Your Insurance Matters: Three of five retirees will run out of money
Your Insurance Matters
Three of five retirees will run out of money
by Shirley R. Lamdan, CLU, Hagerstown, MD
Three of five retirees will run out of money. How could this happen? Two Ernst & Young reports reveal that a majority of retirees' financial assets will be exhausted if they keep the same lifestyle and spending habits of their working years.
July 2010 data from the Employee Benefit Research Institute predict that almost half of those who are near retirement will run out of money and will be unable to pay their basic expenses or uninsured health care costs.
Ernst & Young's 2008 "Retirement Vulnerability of New Retirees" and the Ernst & Young 2009 "Updated Retirement Vulnerability Analysis" reveal that about three out of five American retirees are likely to outlive their financial resources.
Retirees with Social Security as their only guaranteed lifetime retirement check have a 90 percent chance of exhausting their finances in retirement.
To help prevent this, both Ernst & Young reports advise that retirees will have to reduce their standard of living to help prevent exhausting their resources.
However, retirees who are better prepared in retirement receive guaranteed lifetime income checks IN ADDITION to Social Security.
For example, retirees who receive a pension check from an employer-sponsored plan, in addition to their Social Security check, will be less likely to outlive their assets. If they retain their pre-retirement standard of living, this group has a 31 percent chance of outliving their resources.
And, retirees with lifetime annuity checks, in addition to Social Security, are also less likely to run out of money.
THE PROBLEM. Only half of American workers have employer-sponsored retirement plans. Fewer still are covered by the once-traditional pension programs that offer guaranteed lifetime income payments (defined benefit plans). Instead, employer-sponsored 401k plans (defined contribution plans) tend to require retirees to manage their own accounts.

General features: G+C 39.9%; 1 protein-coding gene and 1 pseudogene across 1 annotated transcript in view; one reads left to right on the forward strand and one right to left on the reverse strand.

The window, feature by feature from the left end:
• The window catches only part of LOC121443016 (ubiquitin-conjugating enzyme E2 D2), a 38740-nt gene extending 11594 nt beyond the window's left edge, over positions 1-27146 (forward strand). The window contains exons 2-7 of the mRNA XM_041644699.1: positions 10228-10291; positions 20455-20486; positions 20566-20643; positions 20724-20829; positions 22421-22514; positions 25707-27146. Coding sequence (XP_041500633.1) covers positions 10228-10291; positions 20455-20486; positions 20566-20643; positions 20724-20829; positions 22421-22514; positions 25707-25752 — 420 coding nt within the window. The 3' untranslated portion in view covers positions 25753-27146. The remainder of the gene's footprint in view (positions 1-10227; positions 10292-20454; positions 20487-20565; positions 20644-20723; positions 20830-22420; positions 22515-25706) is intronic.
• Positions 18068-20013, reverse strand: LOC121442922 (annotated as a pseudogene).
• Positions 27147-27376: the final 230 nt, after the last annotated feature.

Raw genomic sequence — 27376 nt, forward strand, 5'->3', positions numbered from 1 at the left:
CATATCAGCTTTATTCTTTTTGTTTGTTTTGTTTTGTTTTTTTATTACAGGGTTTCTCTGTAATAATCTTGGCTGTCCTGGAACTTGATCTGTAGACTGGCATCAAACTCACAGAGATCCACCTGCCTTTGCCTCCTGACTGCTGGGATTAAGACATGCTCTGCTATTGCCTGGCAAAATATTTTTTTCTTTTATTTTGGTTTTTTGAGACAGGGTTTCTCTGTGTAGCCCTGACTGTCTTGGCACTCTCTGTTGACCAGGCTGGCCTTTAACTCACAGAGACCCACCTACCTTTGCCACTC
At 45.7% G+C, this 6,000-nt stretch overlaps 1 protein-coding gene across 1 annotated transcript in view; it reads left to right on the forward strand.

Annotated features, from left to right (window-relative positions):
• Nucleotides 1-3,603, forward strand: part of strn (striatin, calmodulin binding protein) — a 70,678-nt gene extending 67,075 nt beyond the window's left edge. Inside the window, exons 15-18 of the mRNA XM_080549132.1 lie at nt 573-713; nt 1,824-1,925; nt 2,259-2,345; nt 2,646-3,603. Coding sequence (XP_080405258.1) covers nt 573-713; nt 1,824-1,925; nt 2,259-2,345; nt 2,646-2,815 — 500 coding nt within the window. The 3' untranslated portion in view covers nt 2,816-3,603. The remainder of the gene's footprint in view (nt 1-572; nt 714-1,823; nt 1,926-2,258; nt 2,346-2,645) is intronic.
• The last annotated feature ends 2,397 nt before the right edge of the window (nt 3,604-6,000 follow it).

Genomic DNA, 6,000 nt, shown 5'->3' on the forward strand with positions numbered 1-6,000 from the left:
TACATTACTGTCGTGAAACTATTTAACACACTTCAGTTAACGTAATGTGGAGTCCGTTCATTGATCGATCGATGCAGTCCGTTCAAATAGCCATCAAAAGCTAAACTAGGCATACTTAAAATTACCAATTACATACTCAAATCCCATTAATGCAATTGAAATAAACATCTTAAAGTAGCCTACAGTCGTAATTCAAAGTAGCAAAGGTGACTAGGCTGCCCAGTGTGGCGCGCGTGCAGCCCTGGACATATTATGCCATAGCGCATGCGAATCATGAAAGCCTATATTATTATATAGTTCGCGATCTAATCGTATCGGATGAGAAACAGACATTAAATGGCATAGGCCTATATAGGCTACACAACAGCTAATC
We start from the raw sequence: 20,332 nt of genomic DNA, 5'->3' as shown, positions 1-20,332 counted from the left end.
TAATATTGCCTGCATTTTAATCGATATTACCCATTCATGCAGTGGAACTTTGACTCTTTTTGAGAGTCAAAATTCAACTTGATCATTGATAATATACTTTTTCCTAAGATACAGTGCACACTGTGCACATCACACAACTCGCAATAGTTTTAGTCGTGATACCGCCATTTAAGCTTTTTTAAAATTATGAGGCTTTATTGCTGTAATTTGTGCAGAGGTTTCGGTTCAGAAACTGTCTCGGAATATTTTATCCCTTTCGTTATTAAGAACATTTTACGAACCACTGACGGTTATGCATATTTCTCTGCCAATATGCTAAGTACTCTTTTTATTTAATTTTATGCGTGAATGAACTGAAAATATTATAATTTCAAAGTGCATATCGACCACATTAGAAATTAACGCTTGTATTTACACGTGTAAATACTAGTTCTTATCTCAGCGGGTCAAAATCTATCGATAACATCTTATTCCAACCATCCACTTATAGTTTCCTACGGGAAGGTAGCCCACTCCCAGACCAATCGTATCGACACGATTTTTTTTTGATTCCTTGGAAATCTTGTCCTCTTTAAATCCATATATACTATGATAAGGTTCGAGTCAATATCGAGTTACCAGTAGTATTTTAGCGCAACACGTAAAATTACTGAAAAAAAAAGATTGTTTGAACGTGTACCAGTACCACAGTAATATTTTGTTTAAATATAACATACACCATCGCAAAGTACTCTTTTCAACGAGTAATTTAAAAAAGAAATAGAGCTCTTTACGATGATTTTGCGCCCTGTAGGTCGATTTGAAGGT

Even the most careful savers can find it challenging to manage the income distribution from their 401K accounts. That income must provide a steady income stream for the many years, from 20 to 30 years, or more, of retirement.
Retirees could draw down their retirement savings too quickly. This would leave them with inadequate income for the remaining years of their lives. Or, they may spend too slowly. This would deprive them of an appropriate standard of living.
THE SOLUTION. More than just one check for life. In other words: significant and guaranteed lifetime source(s) of income beyond Social Security.
Begin to calculate your basic living expenses. When you come up with some basic figures, you will be ready to explore your options of replacing your work paycheck(s) with a combination of pension or annuity payments and Social Security.
Next, consider the advice of The Employee Benefit Research Institute Study of 2010, the Ernst & Young Retirement Vulnerability Reports of 2008 and 2009, the report of the National Bureau of Economic Research, and a new Government Accountability Office Study of July, 2011: the purchase of lifetime annuities with a portion of retiree savings.
Put your independent insurance professional on the job to provide you with a variety of annuity products and options from a variety of companies.
You might not want to place your annuity funds all at once. You may prefer purchasing annuities now, and others in the future when interest rates may be higher.
Since 1982, Shirley R. Lamdan, CLU of Hagerstown, MD has been serving individuals, corporations, and nonprofits with independent retirement and insurance services. She can be contacted at 301-791-9427 and email@example.com.